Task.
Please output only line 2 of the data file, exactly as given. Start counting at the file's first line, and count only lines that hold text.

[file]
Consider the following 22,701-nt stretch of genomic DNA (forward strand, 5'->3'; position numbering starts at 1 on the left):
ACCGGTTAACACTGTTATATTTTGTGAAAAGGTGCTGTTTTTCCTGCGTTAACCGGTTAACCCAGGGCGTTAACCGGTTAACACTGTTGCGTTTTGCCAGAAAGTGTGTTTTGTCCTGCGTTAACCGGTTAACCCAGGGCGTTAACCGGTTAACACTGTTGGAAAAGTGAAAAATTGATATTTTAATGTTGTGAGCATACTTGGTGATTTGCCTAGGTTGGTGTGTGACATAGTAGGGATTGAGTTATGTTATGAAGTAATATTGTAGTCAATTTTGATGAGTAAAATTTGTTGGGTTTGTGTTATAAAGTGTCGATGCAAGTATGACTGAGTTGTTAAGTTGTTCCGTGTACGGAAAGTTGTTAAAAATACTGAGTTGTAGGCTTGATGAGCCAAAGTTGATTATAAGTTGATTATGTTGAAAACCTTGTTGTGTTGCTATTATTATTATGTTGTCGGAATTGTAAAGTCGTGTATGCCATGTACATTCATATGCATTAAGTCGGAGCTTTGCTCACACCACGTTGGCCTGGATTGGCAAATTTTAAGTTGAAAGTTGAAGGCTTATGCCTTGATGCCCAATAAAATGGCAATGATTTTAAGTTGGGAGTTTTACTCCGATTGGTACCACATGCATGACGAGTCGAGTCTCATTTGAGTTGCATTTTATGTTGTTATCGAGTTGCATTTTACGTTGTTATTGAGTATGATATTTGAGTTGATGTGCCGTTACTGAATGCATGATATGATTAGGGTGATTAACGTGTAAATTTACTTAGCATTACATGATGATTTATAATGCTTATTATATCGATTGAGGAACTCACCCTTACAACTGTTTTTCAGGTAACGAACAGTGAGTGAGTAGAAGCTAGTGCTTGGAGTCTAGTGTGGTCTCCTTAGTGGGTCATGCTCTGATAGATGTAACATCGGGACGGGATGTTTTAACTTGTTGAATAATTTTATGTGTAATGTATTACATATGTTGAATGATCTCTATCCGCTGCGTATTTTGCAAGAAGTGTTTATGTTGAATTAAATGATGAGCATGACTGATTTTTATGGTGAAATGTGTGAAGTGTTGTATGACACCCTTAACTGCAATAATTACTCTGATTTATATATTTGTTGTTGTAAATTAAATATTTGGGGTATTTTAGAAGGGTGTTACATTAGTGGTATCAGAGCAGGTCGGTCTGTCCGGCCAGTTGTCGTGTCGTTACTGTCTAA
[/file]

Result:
ACCGGTTAACACTGTTATATTTTGTGAAAAGGTGCTGTTTTTCCTGCGTTAACCGGTTAACCCAGGGCGTTAACCGGTTAACACTGTTGCGTTTTGCCAGAAAGTGTGTTTTGTCCTGCGTTAACCGGTTAACCCAGGGCGTTAACCGGTTAACACTGTTGGAAAAGTGAAAAATTGATATTTTAATGTTGTGAGCATACTTGGTGATTTGCCTAGGTTGGTGTGTGACATAGTAGGGATTGAGTTATGTTATGAAGTAATATTGTAGTCAATTTTGATGAGTAAAATTTGTTGGGTTTGTGTTATAAAGTGTCGATGCAAGTATGACTGAGTTGTTAAGTTGTTCCGTGTACGGAAAGTTGTTAAAAATACTGAGTTGTAGGCTTGATGAGCCAAAGTTGATTATAAGTTGATTATGTTGAAAACCTTGTTGTGTTGCTATTATTATTATGTTGTCGGAATTGTAAAGTCGTGTATGCCATGTACATTCATATGCATTAAGTCGGAGCTTTGCTCACACCACGTTGGCCTGGATTGGCAAATTTTAAGTTGAAAGTTGAAGGCTTATGCCTTGATGCCCAATAAAATGGCAATGATTTTAAGTTGGGAGTTTTACTCCGATTGGTACCACATGCATGACGAGTCGAGTCTCATTTGAGTTGCATTTTATGTTGTTATCGAGTTGCATTTTACGTTGTTATTGAGTATGATATTTGAGTTGATGTGCCGTTACTGAATGCATGATATGATTAGGGTGATTAACGTGTAAATTTACTTAGCATTACATGATGATTTATAATGCTTATTATATCGATTGAGGAACTCACCCTTACAACTGTTTTTCAGGTAACGAACAGTGAGTGAGTAGAAGCTAGTGCTTGGAGTCTAGTGTGGTCTCCTTAGTGGGTCATGCTCTGATAGATGTAACATCGGGACGGGATGTTTTAACTTGTTGAATAATTTTATGTGTAATGTATTACATATGTTGAATGATCTCTATCCGCTGCGTATTTTGCAAGAAGTGTTTATGTTGAATTAAATGATGAGCATGACTGATTTTTATGGTGAAATGTGTGAAGTGTTGTATGACACCCTTAACTGCAATAATTACTCTGATTTATATATTTGTTGTTGTAAATTAAATATTTGGGGTATTTTAGAAGGGTGTTACATTAGTGGTATCAGAGCAGGTCGGTCTGTCCGGCCAGTTGTCGTGTCGTTACTGTCTAA